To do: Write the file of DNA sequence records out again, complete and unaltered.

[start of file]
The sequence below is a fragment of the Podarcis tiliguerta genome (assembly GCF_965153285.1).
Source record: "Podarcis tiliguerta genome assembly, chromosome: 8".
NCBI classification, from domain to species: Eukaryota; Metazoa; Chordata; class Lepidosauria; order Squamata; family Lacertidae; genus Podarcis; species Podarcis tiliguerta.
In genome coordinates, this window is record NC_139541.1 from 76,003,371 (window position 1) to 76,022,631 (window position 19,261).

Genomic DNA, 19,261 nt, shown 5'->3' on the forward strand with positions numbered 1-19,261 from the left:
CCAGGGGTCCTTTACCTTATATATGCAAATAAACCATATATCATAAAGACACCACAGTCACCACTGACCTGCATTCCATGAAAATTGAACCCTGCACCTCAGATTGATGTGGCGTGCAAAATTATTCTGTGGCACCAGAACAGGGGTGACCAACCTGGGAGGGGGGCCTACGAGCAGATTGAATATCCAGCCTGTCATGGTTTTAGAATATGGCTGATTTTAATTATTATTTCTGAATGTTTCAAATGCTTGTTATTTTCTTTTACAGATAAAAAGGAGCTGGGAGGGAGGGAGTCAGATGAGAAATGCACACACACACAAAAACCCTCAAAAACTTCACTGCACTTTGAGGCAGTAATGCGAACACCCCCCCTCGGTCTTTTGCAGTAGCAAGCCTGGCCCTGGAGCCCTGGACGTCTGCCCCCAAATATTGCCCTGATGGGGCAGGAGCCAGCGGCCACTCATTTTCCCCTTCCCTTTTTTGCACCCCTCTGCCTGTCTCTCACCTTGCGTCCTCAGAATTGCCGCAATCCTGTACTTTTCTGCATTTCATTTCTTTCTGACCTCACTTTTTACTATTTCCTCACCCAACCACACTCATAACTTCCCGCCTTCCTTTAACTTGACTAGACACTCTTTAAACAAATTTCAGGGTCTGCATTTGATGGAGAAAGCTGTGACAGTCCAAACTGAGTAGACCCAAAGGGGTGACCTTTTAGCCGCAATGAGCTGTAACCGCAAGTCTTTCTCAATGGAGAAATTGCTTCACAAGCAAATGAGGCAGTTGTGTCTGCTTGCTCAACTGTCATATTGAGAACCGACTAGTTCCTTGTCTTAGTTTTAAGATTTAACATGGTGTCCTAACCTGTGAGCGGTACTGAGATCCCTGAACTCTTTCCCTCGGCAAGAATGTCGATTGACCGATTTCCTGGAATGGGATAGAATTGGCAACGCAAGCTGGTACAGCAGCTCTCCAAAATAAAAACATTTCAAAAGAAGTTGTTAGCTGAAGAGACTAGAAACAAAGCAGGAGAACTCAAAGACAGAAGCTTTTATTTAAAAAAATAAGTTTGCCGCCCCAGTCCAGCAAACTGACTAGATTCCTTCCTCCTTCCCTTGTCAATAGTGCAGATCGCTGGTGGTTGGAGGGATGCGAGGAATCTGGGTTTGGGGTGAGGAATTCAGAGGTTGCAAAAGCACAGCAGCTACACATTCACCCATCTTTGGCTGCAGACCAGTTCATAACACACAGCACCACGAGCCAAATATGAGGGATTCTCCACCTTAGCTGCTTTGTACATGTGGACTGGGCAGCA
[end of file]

The sequence below is a fragment of the Podarcis tiliguerta genome (assembly GCF_965153285.1).
Source record: "Podarcis tiliguerta genome assembly, chromosome: 8".
NCBI classification, from domain to species: Eukaryota; Metazoa; Chordata; class Lepidosauria; order Squamata; family Lacertidae; genus Podarcis; species Podarcis tiliguerta.
In genome coordinates, this window is record NC_139541.1 from 76,003,371 (window position 1) to 76,022,631 (window position 19,261).

Genomic DNA, 19,261 nt, shown 5'->3' on the forward strand with positions numbered 1-19,261 from the left:
CCAGGGGTCCTTTACCTTATATATGCAAATAAACCATATATCATAAAGACACCACAGTCACCACTGACCTGCATTCCATGAAAATTGAACCCTGCACCTCAGATTGATGTGGCGTGCAAAATTATTCTGTGGCACCAGAACAGGGGTGACCAACCTGGGAGGGGGGCCTACGAGCAGATTGAATATCCAGCCTGTCATGGTTTTAGAATATGGCTGATTTTAATTATTATTTCTGAATGTTTCAAATGCTTGTTATTTTCTTTTACAGATAAAAAGGAGCTGGGAGGGAGGGAGTCAGATGAGAAATGCACACACACACAAAAACCCTCAAAAACTTCACTGCACTTTGAGGCAGTAATGCGAACACCCCCCCTCGGTCTTTTGCAGTAGCAAGCCTGGCCCTGGAGCCCTGGACGTCTGCCCCCAAATATTGCCCTGATGGGGCAGGAGCCAGCGGCCACTCATTTTCCCCTTCCCTTTTTTGCACCCCTCTGCCTGTCTCTCACCTTGCGTCCTCAGAATTGCCGCAATCCTGTACTTTTCTGCATTTCATTTCTTTCTGACCTCACTTTTTACTATTTCCTCACCCAACCACACTCATAACTTCCCGCCTTCCTTTAACTTGACTAGACACTCTTTAAACAAATTTCAGGGTCTGCATTTGATGGAGAAAGCTGTGACAGTCCAAACTGAGTAGACCCAAAGGGGTGACCTTTTAGCCGCAATGAGCTGTAACCGCAAGTCTTTCTCAATGGAGAAATTGCTTCACAAGCAAATGAGGCAGTTGTGTCTGCTTGCTCAACTGTCATATTGAGAACCGACTAGTTCCTTGTCTTAGTTTTAAGATTTAACATGGTGTCCTAACCTGTGAGCGGTACTGAGATCCCTGAACTCTTTCCCTCGGCAAGAATGTCGATTGACCGATTTCCTGGAATGGGATAGAATTGGCAACGCAAGCTGGTACAGCAGCTCTCCAAAATAAAAACATTTCAAAAGAAGTTGTTAGCTGAAGAGACTAGAAACAAAGCAGGAGAACTCAAAGACAGAAGCTTTTATTTAAAAAAATAAGTTTGCCGCCCCAGTCCAGCAAACTGACTAGATTCCTTCCTCCTTCCCTTGTCAATAGTGCAGATCGCTGGTGGTTGGAGGGATGCGAGGAATCTGGGTTTGGGGTGAGGAATTCAGAGGTTGCAAAAGCACAGCAGCTACACATTCACCCATCTTTGGCTGCAGACCAGTTCATAACACACAGCACCACGAGCCAAATATGAGGGATTCTCCACCTTAGCTGCTTTGTACATGTGGACTGGGCAGCA